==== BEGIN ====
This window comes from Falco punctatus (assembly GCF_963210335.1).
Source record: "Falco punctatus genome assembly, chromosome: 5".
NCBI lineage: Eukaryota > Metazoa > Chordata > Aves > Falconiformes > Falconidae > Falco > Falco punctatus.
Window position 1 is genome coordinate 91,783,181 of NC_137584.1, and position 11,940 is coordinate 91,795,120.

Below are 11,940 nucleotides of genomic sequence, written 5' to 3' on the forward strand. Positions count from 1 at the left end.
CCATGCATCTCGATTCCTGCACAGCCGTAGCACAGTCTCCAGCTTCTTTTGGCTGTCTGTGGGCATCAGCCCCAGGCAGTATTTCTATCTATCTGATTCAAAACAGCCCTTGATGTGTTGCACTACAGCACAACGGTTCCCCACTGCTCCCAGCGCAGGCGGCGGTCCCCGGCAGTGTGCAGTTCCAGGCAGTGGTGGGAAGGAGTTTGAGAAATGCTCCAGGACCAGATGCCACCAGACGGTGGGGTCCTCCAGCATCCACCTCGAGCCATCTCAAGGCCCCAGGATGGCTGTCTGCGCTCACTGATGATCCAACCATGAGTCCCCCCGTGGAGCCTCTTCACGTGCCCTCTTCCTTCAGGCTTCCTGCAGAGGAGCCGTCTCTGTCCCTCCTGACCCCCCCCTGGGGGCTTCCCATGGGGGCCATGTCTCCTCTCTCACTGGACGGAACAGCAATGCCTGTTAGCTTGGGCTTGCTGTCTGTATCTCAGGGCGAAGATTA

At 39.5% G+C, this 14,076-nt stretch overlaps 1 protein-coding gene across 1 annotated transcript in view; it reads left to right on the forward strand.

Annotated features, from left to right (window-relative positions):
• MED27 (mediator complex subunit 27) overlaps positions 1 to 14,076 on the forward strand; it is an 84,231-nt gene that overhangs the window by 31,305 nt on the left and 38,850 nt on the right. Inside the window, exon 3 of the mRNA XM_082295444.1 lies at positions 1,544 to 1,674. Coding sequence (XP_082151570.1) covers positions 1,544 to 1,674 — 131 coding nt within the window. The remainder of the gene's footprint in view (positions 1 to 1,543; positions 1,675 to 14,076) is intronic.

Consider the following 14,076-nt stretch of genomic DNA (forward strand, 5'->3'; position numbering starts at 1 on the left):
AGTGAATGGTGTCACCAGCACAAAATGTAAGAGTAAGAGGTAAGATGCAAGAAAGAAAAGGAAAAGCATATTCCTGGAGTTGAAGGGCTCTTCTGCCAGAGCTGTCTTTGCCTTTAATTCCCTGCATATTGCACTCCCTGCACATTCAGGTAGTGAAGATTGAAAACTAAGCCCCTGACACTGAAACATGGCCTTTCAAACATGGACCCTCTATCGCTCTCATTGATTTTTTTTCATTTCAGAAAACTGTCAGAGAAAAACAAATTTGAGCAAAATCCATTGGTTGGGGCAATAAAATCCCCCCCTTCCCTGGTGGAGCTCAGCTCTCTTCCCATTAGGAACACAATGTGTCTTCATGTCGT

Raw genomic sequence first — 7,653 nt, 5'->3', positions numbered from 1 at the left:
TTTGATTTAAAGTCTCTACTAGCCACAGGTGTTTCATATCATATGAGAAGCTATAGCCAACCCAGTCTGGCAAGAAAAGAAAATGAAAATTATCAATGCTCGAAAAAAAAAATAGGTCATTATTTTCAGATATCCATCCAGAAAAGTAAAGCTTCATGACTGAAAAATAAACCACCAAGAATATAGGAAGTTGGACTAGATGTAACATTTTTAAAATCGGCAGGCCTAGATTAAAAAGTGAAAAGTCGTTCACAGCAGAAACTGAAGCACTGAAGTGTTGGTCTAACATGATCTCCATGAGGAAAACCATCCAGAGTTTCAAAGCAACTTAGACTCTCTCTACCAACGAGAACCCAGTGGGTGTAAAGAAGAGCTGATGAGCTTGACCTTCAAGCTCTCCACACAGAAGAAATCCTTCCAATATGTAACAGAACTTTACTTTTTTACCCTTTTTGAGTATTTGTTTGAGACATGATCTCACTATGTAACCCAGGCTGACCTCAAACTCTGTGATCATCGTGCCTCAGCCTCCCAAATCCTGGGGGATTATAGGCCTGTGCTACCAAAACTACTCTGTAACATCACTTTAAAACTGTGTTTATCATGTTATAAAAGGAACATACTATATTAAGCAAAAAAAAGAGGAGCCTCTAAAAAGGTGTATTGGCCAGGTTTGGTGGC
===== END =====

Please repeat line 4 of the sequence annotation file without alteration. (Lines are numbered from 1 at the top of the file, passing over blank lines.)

Window position 1 is genome coordinate 91,783,181 of NC_137584.1, and position 11,940 is coordinate 91,795,120.